"Its application can be so woodenly done that it really can become a guilt trip for people who can't afford a tenth, and when that happens, it's dreadful," said Walter J. Harrelson, a professor of the Hebrew Bible at Wake Forest University in Winston-Salem, N.C. "Scripture must always be applied with a scriptural mercy. . . . You don't want to use religion as a club."

Because of the discrepancies in tithe teaching, adherence varies widely among denominations and churches.

Catholics, for example, are among the least likely Christians to tithe, the Barna Group's study showed.

"There are parishes that put a big emphasis on tithes, but that's something that's inconsistent," said the Rev. Len Plazewski, director of vocations for the Roman Catholic Diocese of St. Petersburg. "There are some individuals who tithe and have seen the beauty of that and what it means and others who say, 'That's a lot of money, and I don't know if I should be giving that much.' "

At St. Thomas' Episcopal Church in St. Petersburg, the Rev. Chris Schuller recently challenged his members to tithe. He told members at a Wednesday night service that if they tried tithing and didn't realize any benefit, he would write them a refund check from his personal money market account. So far, no one has asked for a refund.

"It wasn't a fundraising effort," said Schuller, a longtime tither. "It's an opportunity to acknowledge what is already great joy in God and great faith in God. It's about relationship with God. It's not about the (finances) of the church, which are fine."

Organizations that track giving say it is too early to tell whether the struggling economy will affect tithing this year. But tithing may be insulated from economic uncertainty because committed tithers typically give in spite of hardships.

Andrea Long, a 19-year-old student at Hillsborough Community College, said the high price of gas has made her think twice about tithing.

"I'm very tempted not to tithe," said Long, who makes $11 an hour as a data entry clerk. "But when it really comes down to it, I have been greatly blessed because of tithing. A lot of people say you can't afford to tithe this month or this week. But I just look at it as I can't afford not to."

Whenever Debbie Carter gets paid, her tithe check is the first one she writes. It wasn't always that way. After her divorce in 2000, Carter, who lives in Temple Terrace, struggled to raise her two children alone. Sometimes she had to choose between paying tithes and covering her rent.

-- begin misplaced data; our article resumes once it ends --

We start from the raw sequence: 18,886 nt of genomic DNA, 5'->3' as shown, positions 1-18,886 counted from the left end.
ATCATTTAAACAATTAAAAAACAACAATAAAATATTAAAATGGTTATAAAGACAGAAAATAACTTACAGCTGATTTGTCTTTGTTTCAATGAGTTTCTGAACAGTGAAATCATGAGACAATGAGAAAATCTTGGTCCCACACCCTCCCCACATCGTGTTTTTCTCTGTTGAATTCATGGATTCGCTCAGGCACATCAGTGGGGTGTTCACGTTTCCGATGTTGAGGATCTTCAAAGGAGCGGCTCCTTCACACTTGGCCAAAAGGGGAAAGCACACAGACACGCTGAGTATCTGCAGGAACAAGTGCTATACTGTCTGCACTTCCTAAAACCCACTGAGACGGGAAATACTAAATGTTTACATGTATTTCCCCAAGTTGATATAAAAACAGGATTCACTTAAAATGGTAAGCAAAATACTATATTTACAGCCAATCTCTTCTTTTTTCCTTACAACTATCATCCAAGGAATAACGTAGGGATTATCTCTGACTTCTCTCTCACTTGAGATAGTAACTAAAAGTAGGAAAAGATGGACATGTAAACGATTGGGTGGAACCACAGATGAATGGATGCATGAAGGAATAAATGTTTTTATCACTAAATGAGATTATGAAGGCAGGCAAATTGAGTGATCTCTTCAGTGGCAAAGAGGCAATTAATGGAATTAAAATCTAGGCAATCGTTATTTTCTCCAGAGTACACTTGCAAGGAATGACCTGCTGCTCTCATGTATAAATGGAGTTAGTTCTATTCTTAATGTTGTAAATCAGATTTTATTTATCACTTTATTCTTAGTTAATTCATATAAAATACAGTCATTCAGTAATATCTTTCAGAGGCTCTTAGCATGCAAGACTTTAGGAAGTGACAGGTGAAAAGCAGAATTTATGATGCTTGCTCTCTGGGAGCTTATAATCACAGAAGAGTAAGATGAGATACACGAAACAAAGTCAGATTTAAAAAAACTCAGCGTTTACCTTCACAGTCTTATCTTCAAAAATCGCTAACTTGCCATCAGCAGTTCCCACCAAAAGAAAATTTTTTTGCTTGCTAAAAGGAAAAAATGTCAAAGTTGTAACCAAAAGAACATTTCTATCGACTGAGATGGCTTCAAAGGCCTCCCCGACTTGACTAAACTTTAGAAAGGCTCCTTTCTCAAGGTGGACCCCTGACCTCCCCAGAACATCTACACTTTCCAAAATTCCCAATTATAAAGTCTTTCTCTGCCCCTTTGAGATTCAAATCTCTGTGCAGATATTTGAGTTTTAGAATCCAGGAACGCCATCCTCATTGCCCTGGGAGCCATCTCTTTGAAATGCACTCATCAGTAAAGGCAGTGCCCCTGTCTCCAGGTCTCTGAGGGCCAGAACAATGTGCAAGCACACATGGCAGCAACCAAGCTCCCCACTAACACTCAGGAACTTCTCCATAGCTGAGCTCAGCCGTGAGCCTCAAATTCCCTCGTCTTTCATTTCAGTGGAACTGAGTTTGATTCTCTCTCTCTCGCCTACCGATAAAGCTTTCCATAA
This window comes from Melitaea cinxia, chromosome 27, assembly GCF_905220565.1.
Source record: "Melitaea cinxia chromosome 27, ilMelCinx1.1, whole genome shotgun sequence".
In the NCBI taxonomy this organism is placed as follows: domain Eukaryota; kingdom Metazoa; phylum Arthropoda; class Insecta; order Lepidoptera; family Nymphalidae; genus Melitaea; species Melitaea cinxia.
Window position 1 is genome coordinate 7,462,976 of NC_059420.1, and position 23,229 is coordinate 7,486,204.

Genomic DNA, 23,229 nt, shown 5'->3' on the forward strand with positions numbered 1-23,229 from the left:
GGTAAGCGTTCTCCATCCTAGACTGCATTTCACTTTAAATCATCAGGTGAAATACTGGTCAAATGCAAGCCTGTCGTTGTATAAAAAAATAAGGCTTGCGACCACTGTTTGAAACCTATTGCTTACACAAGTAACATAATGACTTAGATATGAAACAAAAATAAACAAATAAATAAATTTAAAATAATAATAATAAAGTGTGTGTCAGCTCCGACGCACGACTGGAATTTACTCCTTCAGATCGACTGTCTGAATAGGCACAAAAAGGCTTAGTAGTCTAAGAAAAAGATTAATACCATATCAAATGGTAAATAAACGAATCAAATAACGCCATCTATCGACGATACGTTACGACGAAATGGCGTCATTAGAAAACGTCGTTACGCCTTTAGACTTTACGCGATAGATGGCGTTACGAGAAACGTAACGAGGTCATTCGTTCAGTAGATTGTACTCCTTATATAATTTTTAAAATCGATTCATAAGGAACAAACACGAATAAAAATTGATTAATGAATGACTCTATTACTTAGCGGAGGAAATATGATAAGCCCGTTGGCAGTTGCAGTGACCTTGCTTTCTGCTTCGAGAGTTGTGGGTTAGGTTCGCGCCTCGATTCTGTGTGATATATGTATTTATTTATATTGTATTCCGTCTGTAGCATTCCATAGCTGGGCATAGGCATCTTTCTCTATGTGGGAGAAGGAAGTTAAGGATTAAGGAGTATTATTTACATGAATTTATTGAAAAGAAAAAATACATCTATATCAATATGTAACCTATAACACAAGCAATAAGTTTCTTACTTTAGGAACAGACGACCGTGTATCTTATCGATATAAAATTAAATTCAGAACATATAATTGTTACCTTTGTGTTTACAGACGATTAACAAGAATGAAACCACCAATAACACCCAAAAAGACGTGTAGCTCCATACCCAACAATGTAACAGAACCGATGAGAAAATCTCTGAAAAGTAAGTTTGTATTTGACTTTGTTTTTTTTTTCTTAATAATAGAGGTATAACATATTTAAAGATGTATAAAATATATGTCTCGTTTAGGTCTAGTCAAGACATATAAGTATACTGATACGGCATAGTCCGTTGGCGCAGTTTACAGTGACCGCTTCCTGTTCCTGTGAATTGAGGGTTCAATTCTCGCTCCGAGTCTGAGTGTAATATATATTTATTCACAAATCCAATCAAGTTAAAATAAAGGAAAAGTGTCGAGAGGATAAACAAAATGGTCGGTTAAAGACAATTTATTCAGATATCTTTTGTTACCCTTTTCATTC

After three years of spotty tithing, Carter made a commitment to tithe regardless of her financial situation. Since then, she claims she has been the beneficiary of just what she needed when her funds were lacking. Sometimes someone gave her a free bag of groceries, said Carter, who works as an administrative assistant at Faith Life Church. Other times, a check mysteriously arrived in the mail.

"Provision was always there," said Carter, 53. "A lot of times there wasn't an abundance, but our needs were always met. I feel that it was just a direct result of being obedient to what God says about tithing."

Sherri Day can be reached at sday@sptimes.com or (813) 226-3405.

Ten percent solution?

Fueled by what many Christians say is a biblical edict, tithers traditionally pay 10 percent of their gross income to the church. Only 5 percent of the American population adopts the practice.

Most likely

to tithe

1 Evangelicals

24 percent

2Conservatives

12 percent

3People who pray,

read the Bible or attend church weekly

12 percent

4Pentecostals

11 percent

5Registered

Republicans

10 percent

Least likely

to tithe

• People under age 25

• Atheists and agnostics

• Single adults who have never been married

• Liberals

• Downscale adults

Source: the Barna Group

Tithe has adherents, detractors on both sides of collection plate 09/13/08 [Last modified: Tuesday, September 16, 2008 2:22pm]